For those taken out of the building, like all our objects and collections they have been examined by specialist conservators who have advised on how they should be treated. For this work we would like to thank:

-Graciella Ainsworth Sculpture Conservation

-Glasgow Museums

-As well as all the volunteers who assisted the archives with removing the collections from the building.

Lion and Serpent (PC/058)

Lion and Serpent (PC/058)

All the casts that could be removed have now been transferred to an offsite location where their condition will be assessed.

Giuliano de' Medici (PC/039)

Giuliano de’ Medici (PC/039)

Alongside our plaster casts all of the majority of our object collections were successfully removed from the building, and during the process of wrapping we came across some unusual objects! Can you guess what this is?

Mystery Object

Our object collections include ceramics, small chest of drawers, coin and medal casts, brooches and more. All of these have survived the fire unscathed.

 

Presenting our New Acquisitions

Although the fire has meant that the Archives and Collections office is currently closed to visitors, we are still happily pursuing a broad collection that shows the work of students and the school across its life span. This year, to this end, the school approved new funding to enable the purchase of work from graduating GSA students in Fine Art, Architecture and Design. This year has seen some very interesting additions to the collection. We acquired:

  • Two screen prints from Alex Kuusik who won this year’s Newbery Medal.
Lorica

Lorica

Niederbierber

Niederbierber

  • An architectural model by Joshua Doyle won the Chairman’s medal for architecture.
  • ‘Vinewood’ by Tim Dalzell. A topographical sculpture of one of the hills from the Grand theft Auto series, this model depicts the sediment layers beneath the virtual world. Many of Tim Dalzell’s pieces seem to draw on inspiration from virtual worlds and environments resulting in quirky referential work. Much of this can be seen on his website found here.  For this work he received the Chairman’s Medal for fine art.
Vinewood

Vinewood

  • Three brooches by Ciara Stapleton who took the Chairman’s Medal for design.
Ciara Stapleton

Ciara Stapleton

Image courtesy of The Justified Sinner

Image courtesy of The Justified Sinner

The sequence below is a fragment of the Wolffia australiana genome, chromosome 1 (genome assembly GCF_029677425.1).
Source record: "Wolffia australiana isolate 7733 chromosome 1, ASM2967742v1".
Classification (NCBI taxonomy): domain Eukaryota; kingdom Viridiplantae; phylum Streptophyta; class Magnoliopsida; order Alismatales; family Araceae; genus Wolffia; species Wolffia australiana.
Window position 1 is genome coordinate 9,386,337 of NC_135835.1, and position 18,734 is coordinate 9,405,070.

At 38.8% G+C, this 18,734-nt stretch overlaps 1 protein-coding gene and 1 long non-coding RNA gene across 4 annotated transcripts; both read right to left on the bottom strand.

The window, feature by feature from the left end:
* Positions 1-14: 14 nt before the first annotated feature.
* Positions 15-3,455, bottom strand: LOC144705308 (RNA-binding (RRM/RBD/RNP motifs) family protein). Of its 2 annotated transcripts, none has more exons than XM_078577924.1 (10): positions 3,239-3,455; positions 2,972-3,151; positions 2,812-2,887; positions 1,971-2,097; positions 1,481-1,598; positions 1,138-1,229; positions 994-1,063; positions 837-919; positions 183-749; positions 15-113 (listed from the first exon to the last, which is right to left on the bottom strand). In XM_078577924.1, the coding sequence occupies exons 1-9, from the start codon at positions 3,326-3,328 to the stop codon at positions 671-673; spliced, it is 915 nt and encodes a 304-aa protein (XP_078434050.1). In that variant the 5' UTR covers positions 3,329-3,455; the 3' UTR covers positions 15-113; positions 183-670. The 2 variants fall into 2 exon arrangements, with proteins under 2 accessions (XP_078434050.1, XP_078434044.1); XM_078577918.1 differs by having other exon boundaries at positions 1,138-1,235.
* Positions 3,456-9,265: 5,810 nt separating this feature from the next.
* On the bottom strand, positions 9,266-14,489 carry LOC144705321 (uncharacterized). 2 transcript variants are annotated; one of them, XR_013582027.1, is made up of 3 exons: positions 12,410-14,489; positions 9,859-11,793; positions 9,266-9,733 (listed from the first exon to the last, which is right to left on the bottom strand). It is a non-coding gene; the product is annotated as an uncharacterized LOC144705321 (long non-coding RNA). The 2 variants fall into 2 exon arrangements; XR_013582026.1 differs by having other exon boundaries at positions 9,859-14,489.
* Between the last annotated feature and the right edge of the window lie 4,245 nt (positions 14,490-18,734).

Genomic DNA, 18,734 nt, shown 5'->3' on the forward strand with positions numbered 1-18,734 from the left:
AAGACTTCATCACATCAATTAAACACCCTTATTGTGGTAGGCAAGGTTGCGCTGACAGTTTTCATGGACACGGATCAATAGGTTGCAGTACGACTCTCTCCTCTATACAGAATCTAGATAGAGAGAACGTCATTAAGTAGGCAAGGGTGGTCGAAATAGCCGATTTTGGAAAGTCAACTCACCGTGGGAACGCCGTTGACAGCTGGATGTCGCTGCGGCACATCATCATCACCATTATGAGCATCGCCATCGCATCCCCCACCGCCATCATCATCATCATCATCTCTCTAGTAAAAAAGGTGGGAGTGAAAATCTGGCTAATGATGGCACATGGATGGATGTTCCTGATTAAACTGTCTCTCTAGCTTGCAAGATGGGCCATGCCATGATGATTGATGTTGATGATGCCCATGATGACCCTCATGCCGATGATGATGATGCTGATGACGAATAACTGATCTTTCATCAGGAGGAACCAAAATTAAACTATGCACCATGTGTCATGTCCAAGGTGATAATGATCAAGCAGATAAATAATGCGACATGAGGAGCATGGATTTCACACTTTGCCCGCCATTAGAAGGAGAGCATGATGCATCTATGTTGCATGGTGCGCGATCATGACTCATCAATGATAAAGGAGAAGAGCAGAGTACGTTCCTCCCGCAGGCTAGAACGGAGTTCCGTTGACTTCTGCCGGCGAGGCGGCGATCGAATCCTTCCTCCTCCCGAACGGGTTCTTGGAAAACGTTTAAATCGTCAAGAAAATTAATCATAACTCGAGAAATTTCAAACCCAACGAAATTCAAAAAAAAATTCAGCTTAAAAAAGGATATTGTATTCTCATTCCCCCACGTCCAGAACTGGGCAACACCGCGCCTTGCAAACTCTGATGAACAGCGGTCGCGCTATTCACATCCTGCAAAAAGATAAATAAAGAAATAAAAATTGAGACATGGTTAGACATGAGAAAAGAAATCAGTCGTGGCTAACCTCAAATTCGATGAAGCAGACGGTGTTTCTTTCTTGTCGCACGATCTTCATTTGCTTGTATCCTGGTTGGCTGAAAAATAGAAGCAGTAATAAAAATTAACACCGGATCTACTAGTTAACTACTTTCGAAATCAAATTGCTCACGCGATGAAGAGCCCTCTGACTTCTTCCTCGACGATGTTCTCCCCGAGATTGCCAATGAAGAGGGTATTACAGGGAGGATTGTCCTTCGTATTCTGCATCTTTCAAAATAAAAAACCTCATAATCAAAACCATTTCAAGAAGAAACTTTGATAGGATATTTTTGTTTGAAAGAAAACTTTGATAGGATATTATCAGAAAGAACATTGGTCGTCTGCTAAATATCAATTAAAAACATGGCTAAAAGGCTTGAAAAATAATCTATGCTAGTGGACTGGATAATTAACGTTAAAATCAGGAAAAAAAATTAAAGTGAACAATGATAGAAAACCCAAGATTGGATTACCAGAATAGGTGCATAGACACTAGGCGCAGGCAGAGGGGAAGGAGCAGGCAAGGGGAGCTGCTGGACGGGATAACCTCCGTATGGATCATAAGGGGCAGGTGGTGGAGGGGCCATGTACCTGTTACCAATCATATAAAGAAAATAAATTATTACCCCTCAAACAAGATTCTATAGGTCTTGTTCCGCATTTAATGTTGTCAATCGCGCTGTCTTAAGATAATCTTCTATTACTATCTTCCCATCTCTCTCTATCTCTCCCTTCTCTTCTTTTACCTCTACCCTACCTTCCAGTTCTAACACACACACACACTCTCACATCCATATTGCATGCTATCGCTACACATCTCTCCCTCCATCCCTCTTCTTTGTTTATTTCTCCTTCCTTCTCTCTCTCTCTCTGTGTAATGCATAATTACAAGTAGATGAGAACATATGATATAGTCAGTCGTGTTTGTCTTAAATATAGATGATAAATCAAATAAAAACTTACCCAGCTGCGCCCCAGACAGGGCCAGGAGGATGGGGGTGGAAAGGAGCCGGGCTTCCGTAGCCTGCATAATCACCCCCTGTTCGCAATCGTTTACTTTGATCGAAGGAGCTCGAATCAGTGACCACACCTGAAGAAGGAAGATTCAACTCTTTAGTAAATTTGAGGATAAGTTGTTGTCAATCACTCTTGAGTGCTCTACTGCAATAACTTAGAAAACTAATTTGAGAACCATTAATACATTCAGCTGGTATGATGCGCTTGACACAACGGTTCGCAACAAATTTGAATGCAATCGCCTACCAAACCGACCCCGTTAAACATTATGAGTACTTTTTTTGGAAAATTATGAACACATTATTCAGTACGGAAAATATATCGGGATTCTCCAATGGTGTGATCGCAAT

• A coloured longitudinal drawing and CAD file copy by the WO Hutchison Prize winner Catriona Liggat.
  • The PW Davidson prize went to Liu Tong who produced a variety of playful pieces of jewellery that incorporate a number of plastic animals. This particular piece is going to join part of our collections hosted in Window on the Mack to continue the progression of the school’s timeline through its historical collections.
Image Courtesy of The Justified Sinner

Image Courtesy of The Justified Sinner

  • Finally the other WO Hutchison prize was won by Sonia Hufton. Sonia is going to provide a choice of drawings for the archive to choose from for our collections in the near future.

All of these pieces will be added to our collections to continue recording the progression and results of the school’s work.

Recovering our Textile Archives

We have covered paper and are now onto our wonderful textile collection. The textile collection spans from the 16th century till present day and contains a diverse selection of works including woven samples from Donald Brothers Ltd., work by Robert Stewart, Kath Whyte, Fraser Taylor and many more. These collections suffered no direct damage from the fire, but some were exposed to water as the blaze was extinguished.

Fraser Taylor

Fraser Taylor Textile

Like any of the collections that were touched by water (or had the potential to be) the textiles were quickly removed from their original store. As would be expected all archive materials are packaged and wrapped in archival proof materials (in other words acid free packaging). In this case the textiles were wrapped in tyvec or boxed in acid free boxes that took the brunt of any water exposure.

Textiles Removed from the Mackintosh Building

Textiles Removed from the Mackintosh Building

Once removed from their original store these were then transferred to the Reid building so that the textiles could be dried, aired and re-packaged after being examined by conservators. While of course this incident was extremely unfortunate, it has afforded a unique opportunity to see all the textiles laid out at once.

Eskimo Dolls

 

Textiles being air dried

Textiles being air dried

 

Over the last couple of months these textiles have been dried using a combination of fans and dehumidifiers and were periodically examined by textile conservators. To these conservators, for the generous offer of their time and assistance we would like to thank volunteers from the:

-University of Glasgow, staff and students

-National Museum of Scotland

-and independent conservators